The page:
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I love Stanley Park but I’m concerned about vandalism and upkeep

Blackpool’s Stanley Park has long been considered one of the jewels in the town’s crown – but a concerned resident fears it could be in decline unless something is done.

Jack Valentine, 28, who grew up close to the Grade II listed park and has been visiting it for the past two decades, says vandals are routinely destroying walls, steps and memorial benches.

Although there are CCTV cameras in the council-owned park, first opened in October 1926, he believes the fact there are no wardens patrolling it in the late afternoons and evenings is encouraging the yobs.

The vandals appear to have taken hammers to some of the low stone walls that border footpaths, smashing parts of them into crumbling dust. They have also targeted steps and cherished memorial benches.

Meanhwhile, he says, key features of the park, such as the clock tower and the pool fountain, no longer work properly and would need investment to fix them.

The park’s ambitious design – by eminent landscape gardeners TH Mawson & Sons – includes Italian gardens, a large lake, a bandstand and amphitheatre, multiple sports amenities, play area and an Art Deco cafe, boosted in recent years by a skate park and impressive, upgraded BMX track.

Mr Valentine said: “Stanley Park is Blackpool’s only green space and is a brilliant place to visit. I have been going to the park since I was a kid and I’ve always loved it.

“It’s been voted Britain’s best park.

“I’m worried, though, that it’s in danger of going downhill. Over the last few years, because of vandals and a lack of maintenance, it has declined, sadly.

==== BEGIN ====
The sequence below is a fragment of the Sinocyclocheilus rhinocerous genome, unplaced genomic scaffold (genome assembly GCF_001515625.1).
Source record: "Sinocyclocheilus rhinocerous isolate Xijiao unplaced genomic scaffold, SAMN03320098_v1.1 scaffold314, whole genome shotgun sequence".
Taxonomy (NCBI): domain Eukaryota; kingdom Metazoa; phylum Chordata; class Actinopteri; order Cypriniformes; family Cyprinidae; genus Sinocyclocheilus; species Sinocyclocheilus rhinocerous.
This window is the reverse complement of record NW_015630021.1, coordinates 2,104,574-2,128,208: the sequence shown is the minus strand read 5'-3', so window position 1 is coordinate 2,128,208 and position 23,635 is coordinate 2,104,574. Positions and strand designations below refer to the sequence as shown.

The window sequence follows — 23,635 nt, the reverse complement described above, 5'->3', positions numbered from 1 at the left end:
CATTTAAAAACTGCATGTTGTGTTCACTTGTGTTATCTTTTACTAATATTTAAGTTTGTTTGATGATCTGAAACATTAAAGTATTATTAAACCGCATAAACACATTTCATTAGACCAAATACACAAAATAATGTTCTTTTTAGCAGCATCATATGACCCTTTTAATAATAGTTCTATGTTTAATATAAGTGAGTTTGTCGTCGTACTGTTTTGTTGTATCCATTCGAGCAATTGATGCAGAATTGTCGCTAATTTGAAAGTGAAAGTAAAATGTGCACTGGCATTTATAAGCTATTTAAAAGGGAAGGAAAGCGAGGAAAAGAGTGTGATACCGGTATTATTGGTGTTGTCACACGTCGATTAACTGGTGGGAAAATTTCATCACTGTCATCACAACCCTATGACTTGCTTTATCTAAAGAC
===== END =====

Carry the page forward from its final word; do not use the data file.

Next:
“I know a lot of money has been invested in it in the past few years, like the BMX track and the skate park, but you can see it is starting to look shabbier each year.

“The vandals are smashing it up, the bowling pavilion is just neglected and homeless people are living in th shelter, the clock tower is showing the same time it has shown for years because the workings are broken. The fountain doesn’t work any more because the plumbing is broken.

“It would be such a shame if that continues, because in two years time it will be the centenary.”

One of the park’s volunteers, who spends time tidying up the park, agrees and said: “Stanley Park is a beautifully designed park and is still lovely, but you have to keep on top of amenities like this.

“Vandalism is a key issue but so is maintainenace – you have to keep maintaining the pathways and repair of buildings and the walls, the clock tower and the fountain.

“Councils have to show that they value this kind of amenity.”

A Blackpool Council spokesperson said: “We are aware of some recent incidents of vandalism at Stanley Park to some of the stonework around the park which will be fixed in the next few weeks.

“We have discussed the recent vandalism with the police and have agreed to put in some additional anti vandalism measures within the park. CCTV is also installed at different locations across the park and is monitored regularly.

“Gates at the park are locked and opened daily by security. We have not had any recent reports of vandalism to memorial benches but they are getting old. We have recently restored ten of them and ten more are due to be restored over the summer months.

“Residents and friends of Stanley Park are encouraged to report any incidences of vandalism they witness to the police ”

Officially  opened on October 2,  1926 by the 17th Earl of Derby, Stanley Park was estimated to have cost £250,000 (equivalent to £18,328,429 in 2023).

In 2017 Stanley Park was announced as the winner of the 2017 Fields in TrustUK’s Best Park, as voted by YOU! award, having topped the public vote.

It has benefited from significant investment within the last 20 years, including the £20,000 upgrade of the BMX track in 2016.

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